Making Traditional Alata or Black Soap
A recipe for 5 kg of finished soap – Put 1.2 kg of palm kernel oil into a steel drum. Add 3.6 kg of boiled or burned palm oil and stir the mixture. Place mixture on a gentle fire and start towards a slow boil. Slowly add the caustic solution, breaking up the stream in a sieve., or keeping it small like your smallest finger. We used a 50% solution of locally made crystals (potassium carbonate). When adding the caustic solution, stir the oils all the time. Keep at a slow boil for about 2 hours, stirring the mixture all the time, until it begins to solidify. Add essential oils as desired once the soap is finished cooking. Remove from the fire to finish off slowly. Pick the soap to release the air trapped in it from stirring. Take out soap and spread on a flat wooden board to dry in a cool, well-ventilated place overnight.
The quality of the Alata soap will be significantly improved by pressing or pounding the soap into a mold or form. There are many ways to achieve this. In it’s most basic form, freshly made alata soap should be dried 1 – 2 days depending on conditions. It can then placed into a short, thick-walled plastic pipe (PVC drainage pipe works well), 2 ½ – 3” in diameter. A heavy pounding stick of slightly smaller dimension is used to compact the soap, which is then removed and cured (dried) further. More sophisticated pressing devices can be designed and constructed, incorporating a long-handled lever with a short, swinging piston that fits into the tube. Counterweights or springs can be used to lift the lever back up to its original position.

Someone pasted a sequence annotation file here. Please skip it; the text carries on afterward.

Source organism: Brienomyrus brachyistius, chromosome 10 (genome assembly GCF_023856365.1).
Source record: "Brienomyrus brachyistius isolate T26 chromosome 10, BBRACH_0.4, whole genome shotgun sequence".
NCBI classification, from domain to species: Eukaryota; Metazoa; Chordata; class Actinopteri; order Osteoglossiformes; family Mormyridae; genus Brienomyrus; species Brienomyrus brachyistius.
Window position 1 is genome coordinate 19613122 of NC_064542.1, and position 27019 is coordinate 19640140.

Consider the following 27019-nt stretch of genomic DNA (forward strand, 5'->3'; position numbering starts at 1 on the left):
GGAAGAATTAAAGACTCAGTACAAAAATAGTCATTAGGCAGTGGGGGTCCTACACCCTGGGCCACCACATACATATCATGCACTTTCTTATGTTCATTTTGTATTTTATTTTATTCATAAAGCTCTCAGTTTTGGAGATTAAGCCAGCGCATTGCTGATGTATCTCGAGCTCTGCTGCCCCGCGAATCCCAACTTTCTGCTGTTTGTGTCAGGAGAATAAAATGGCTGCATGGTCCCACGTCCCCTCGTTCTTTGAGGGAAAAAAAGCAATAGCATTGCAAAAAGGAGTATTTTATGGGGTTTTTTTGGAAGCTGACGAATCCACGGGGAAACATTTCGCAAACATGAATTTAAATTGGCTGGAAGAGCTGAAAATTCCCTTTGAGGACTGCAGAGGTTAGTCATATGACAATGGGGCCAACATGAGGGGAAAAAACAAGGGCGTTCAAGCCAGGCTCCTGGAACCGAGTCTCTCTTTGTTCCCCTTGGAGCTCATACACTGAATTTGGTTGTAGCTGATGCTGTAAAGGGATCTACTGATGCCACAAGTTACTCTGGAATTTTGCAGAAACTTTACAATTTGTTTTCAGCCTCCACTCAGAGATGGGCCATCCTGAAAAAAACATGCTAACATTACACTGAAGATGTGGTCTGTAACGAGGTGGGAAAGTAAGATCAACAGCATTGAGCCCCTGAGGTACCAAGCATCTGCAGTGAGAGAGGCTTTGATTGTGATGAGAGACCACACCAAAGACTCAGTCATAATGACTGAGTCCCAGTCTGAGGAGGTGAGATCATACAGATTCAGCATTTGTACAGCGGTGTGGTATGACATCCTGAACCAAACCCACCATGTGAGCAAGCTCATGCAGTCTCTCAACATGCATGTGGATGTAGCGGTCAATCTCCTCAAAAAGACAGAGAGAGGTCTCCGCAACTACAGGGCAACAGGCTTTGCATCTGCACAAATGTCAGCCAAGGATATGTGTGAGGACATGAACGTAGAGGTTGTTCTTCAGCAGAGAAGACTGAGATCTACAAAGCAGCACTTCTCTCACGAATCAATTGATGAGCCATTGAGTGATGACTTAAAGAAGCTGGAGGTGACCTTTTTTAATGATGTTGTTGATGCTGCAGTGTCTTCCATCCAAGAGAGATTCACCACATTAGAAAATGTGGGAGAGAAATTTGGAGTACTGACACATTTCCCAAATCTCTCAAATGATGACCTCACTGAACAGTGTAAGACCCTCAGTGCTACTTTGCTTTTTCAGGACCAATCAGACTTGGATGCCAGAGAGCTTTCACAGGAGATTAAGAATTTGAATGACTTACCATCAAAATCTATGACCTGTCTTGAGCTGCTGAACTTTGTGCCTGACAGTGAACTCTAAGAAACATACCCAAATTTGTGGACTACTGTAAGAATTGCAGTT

It is not our intent to outline a specific machine or method, but rather to encourage experimentation using available materials.

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